New Delhi: Food Corporation of India (FCI) has planned to construct 111.125 lakh metric tonnes (LMT) modern steel silos at 249 locations spread across 12 states under hub and spoke model in public-private partnership with a total investment of approximately Rs 9,236 crores. These silos would be constructed in three phases over the next three-four years.
In the first phase of the hub and spoke model, silos of 34.875 LMT capacity at 80 locations would be constructed by FCI. Out of this, 10.125 LMT at 14 locations would be under DBFOT mode and 24.75 LMT at 66 locations under DBFOO mode.
Tender under DBFOO mode is due to be opened on October 31 whereas the tender for DBFOT mode has been opened on August 10 and one project was awarded to a developer and for other projects, the process is underway. These modern silos with bulk handling facilities are a scientific way of storage of foodgrains, which ensures better preservation of foodgrains.
In the already awarded and ongoing silo projects, a capacity of 17.75 LMT at 31 locations (Including Circuit Model) has been completed or has been put to use and 15.50 LMT at 31 locations are under various stages of implementation.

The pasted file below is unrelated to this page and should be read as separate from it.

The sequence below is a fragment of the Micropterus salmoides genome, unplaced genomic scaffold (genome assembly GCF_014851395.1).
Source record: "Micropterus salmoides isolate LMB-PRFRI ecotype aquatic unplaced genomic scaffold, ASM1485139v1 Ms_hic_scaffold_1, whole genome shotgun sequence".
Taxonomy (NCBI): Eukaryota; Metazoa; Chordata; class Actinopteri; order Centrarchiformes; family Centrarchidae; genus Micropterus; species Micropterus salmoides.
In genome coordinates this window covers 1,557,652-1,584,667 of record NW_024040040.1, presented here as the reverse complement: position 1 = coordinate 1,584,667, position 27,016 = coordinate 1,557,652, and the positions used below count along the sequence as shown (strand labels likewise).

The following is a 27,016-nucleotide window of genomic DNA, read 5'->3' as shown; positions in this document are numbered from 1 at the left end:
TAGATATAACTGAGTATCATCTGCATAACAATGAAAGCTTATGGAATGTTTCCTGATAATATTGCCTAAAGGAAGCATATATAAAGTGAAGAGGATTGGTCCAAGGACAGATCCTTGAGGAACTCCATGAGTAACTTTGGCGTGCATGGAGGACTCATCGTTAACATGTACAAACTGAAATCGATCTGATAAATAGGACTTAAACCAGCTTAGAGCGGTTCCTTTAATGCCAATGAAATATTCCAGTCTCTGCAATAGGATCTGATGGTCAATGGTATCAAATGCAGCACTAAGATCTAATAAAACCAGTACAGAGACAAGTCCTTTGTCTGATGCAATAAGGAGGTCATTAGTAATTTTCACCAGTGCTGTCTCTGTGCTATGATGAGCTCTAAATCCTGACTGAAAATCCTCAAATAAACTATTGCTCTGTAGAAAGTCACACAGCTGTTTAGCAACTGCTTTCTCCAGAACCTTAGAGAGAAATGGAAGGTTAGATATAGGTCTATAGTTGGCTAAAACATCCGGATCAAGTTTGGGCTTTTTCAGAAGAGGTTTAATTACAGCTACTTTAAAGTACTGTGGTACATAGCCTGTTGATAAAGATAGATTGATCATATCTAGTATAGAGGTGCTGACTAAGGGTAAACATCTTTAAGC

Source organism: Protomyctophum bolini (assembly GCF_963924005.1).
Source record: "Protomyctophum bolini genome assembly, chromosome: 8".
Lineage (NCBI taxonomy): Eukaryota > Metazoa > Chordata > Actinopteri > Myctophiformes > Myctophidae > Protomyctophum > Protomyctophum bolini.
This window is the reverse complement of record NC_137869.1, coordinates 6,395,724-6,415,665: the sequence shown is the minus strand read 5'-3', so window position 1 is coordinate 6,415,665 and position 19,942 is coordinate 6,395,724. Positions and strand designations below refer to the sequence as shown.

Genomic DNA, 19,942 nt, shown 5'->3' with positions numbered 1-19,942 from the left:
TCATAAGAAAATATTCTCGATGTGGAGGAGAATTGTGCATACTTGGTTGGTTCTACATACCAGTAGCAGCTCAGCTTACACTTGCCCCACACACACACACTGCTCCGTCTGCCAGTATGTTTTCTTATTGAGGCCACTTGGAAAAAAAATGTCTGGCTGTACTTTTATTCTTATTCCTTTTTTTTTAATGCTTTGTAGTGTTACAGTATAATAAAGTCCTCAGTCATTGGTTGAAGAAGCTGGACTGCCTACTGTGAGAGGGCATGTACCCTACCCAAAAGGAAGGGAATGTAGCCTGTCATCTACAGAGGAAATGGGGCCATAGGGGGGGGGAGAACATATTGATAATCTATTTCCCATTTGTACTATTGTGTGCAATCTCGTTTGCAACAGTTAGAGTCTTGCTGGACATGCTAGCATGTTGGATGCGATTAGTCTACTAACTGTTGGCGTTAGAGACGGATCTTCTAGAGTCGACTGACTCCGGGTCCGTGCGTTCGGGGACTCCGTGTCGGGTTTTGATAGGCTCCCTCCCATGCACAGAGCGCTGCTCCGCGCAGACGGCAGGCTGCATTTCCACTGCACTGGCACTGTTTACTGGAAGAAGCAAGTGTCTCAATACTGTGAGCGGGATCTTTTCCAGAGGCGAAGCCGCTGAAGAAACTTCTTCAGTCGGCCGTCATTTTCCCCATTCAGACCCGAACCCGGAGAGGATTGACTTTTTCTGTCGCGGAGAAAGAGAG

The proposed model of development is DBFOT (Design, Build, Finance, Operate and Transfer) and DBFOO (Design, Build, Finance, Own and Operate) wherein the private entities shall be responsible for the construction and operation of these modern silos for a pre-defined period. Through this public-private partnership mode of DBFOT, the land is to be provided by FCI, while under the DBFOO mode, the land is to be acquired by private entities.
These silos at 80 locations shall be spread across nine states and one Union Territory, including Punjab, Haryana, Uttar Pradesh, Madhya Pradesh, Gujarat, Rajasthan, Maharashtra, Bihar, West Bengal and Jammu & Kashmir. These silos are expected to be built with an investment of more than Rs 2,800 crore. The projects are conceived in consultation with state governments, Niti Aayog, the Ministry of Finance, the Ministry of Railways, and the Ministry of Steel.
These modern silos near farms would act as purchase centres and are expected to reduce the distance for farmers and further reduce operational difficulties and complexities. Mechanised operations make silos operational round the clock and also reduce the turn-around time for intake and off-take of agri-produce and would improve overall efficiency. Further, these modern steel silos require approximately 1/3rd of land as compared to conventional storage warehouses.
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